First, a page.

To show deliberate indifference, Plaintiff must show "a purposeful act or failure to respond to a prisoner's pain or possible medical need, and harm caused by the indifference." Id. (citing McGuckin, 974 F.2d at 1060). "Deliberate indifference is a high legal standard." Toguchi v. Chung, 391 F.3d 1051, 1060 (9th Cir. 2004). "Under this standard, the prison official must not only 'be aware of the facts from which the inference could be drawn that a substantial risk of serious harm exists,' but that person 'must also draw the inference.'" Id. at 1057 (quoting Farmer v. Brennan, 511 U.S. 825, 837, 114 S. Ct. 1970 (1994)). "'If a prison official should have been aware of the risk, but was not, then the official has not violated the Eighth Amendment, no matter how severe the risk.'" Id. (quoting Gibson v. Cnty. of Washoe, Nevada, 290 F.3d 1175, 1188 (9th Cir. 2002)).

Plaintiff has alleged a serious medical condition. He has alleged that he suffers from pain spasms in his back that have hampered his ability to walk. Failure to treat such a condition could result in further and significant injury.

Plaintiff has also alleged that Defendants Ryan and Dedee were deliberately indifferent to his serious medical condition. Plaintiff has alleged that Defendant Ryan received Plaintiff's medical requests, meaning she was aware of Plaintiff's condition, and failed to process them, thereby preventing Plaintiff from receiving treatment. Plaintiff has also alleged that he directly informed Defendant Dedee of his condition and Defendant Dedee acted with deliberate indifference by failing to provide care to or for Plaintiff. These allegations suggest Defendants were aware of Plaintiff's serious medical condition and failed to provide him with adequate medical treatment.

Plaintiff has satisfied both prongs of an Eighth Amendment inadequate medical care claim against Defendants Ryan and Dedee. Plaintiff has stated a cognizable Eighth Amendment claim against these Defendants.

D. Eighth Amendment - Excessive Force

Plaintiff alleges that Defendants Dutra and Auten violated his Eighth Amendment rights through their use of excessive force.

The analysis of an excessive force claim brought pursuant to Section 1983 begins with "identifying the specific constitutional right allegedly infringed by the challenged application of force." Graham v. Connor, 490 U.S. 386, 394 (1989). The Eighth Amendment's prohibition on cruel and unusual punishment applies to incarcerated individuals, such as the Plaintiff here. Whitley v. Albers, 475 U.S. 312, 318 (1976). To state an Eighth Amendment claim, a plaintiff must allege that the use of force was "unnecessary and wanton infliction of pain." Jeffers v. Gomez, 267 F.3d 895, 910 (9th Cir. 2001). The malicious and sadistic use of force to cause harm always violates contemporary standards of decency, regardless of whether or not significant injury is evident. Hudson v. McMillian, 503 U.S. 1, 9 (1992); see also Oliver v. Keller, 289 F.3d 623, 628 (9th Cir. 2002) (Eighth Amendment excessive force standard examines de minimis uses of force, not de minimis injuries). However, not "every malevolent touch by a prison guard gives rise to a federal cause of action." Hudson, 503 U.S. at 9. "The Eighth Amendment's prohibition of cruel and unusual punishments necessarily excludes from constitutional recognition de minimis uses of physical force, provided that the use of force is not of a sort repugnant to the conscience of mankind." Id. at 9-10 (internal quotations marks and citations omitted).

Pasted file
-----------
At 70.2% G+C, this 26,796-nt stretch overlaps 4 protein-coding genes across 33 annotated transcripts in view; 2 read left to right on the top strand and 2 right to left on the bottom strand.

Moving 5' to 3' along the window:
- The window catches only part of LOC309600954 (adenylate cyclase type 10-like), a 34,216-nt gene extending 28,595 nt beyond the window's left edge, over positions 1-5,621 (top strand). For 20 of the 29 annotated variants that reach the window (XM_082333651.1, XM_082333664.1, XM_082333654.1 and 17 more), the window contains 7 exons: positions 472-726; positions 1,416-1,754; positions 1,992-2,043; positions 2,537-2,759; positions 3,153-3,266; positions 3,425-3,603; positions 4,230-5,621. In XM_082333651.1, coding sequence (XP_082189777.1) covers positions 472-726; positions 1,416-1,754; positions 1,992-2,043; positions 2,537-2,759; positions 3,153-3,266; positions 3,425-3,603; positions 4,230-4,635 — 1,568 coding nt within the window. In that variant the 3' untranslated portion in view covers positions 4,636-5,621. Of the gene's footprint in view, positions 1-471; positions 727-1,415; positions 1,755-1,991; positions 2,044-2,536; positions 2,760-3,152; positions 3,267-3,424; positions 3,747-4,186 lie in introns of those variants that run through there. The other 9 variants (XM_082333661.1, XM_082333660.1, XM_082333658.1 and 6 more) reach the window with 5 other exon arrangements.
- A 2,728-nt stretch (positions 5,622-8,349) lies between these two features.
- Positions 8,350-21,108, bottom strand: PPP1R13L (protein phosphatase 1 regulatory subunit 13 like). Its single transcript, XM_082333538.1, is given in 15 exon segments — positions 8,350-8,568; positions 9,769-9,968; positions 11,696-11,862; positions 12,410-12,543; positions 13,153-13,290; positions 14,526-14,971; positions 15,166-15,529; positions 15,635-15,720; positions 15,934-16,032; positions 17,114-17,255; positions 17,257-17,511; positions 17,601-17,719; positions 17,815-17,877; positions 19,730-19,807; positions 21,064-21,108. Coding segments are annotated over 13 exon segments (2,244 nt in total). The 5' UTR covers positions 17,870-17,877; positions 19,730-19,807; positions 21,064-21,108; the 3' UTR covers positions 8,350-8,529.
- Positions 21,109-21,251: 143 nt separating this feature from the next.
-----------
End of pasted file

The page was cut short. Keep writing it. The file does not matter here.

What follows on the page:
Whether force used by prison officials was excessive is determined by inquiring if the "force was applied in a good-faith effort to maintain or restore discipline, or maliciously and sadistically to cause harm." Hudson, 503 U.S. at 6-7. The Court must look at the need for application of force; the relationship between that need and the amount of force applied; the extent of the injury inflicted; the extent of the threat to the safety of staff and inmates as reasonably perceived by prison officials; and any efforts made to temper the severity of the response. See Whitley, 475 U.S. at 321. The absence of significant injury alone is not dispositive of a claim of excessive force. See Wilkens v. Gaddy, ___ U.S. ___, ___, 130 S. Ct. 1175, 1176-77 (2010).

Plaintiff has stated a cognizable Eighth Amendment claim for excessive force against Defendants Dutra and Auten. Plaintiff alleges that he was unable to follow Defendants' orders due to his medical condition, and rather than providing him with a cane or wheelchair, these Defendants used unnecessary force to remove him from the medical clinic. Defendant Dutra tackled him, threw him on the floor, kneed him in the back, and improperly handcuffed him, thereby injuring him. Defendant Auten helped Defendant Dutra improperly handcuff Plaintiff. Defendants also dragged him to different areas of the prison. Plaintiff has alleged Defendants Dutra and Auten used force in a malicious and sadistic manner to cause him harm. Plaintiff has stated a cognizable excessive force claim against Defendants Dutra and Auten.


The Court finds that Plaintiff's First Amended Complaint states a cognizable Eighth Amendment claim for inadequate medical care against Defendants Ryan and Dedee and a cognizable Eighth Amendment claim for excessive force against Defendants Dutra and Auten. Plaintiff has failed to state a claim against Defendants John Does # 1-20.

Plaintiff was previously provided with the legal standards applicable to his federal claims and given leave to amend. Lopez v. Smith, 203 F.3d 1122, 1130 (9th Cir. 2000); Noll v. Carlson, 809 F.2d 1446, 1448-49 (9th Cir. 1987). Further leave to amend as to the federal claims is not warranted.

Accordingly, based on the foregoing, it is HEREBY RECOMMENDED that:

1. Plaintiff be allowed to proceed on his Eighth Amendment claim for inadequate medical care against Defendants Ryan and Dedee and his Eighth Amendment claim for excessive force against Defendants Dutra and Auten;

2. Plaintiff's claims against Defendants John Does #1-20 be dismissed; and 3. Defendants John Does #1-20 be dismissed from this action based on Plaintiff's failure to state any claims against them.

These Findings and Recommendations will be submitted to the United States District Judge assigned to the case, pursuant to the provisions of Title 28 U.S.C. § 636(b)(l). Within thirty (30) days after being served with these Findings and Recommendations, Plaintiff may file written objections with the Court. The document should be captioned "Objections to Magistrate Judge's Findings and Recommendations." Plaintiff is advised that failure to file objections within the specified time may waive the right to appeal the District Court's order. Martinez v. Ylst, 951 F.2d 1153 (9th Cir. 1991).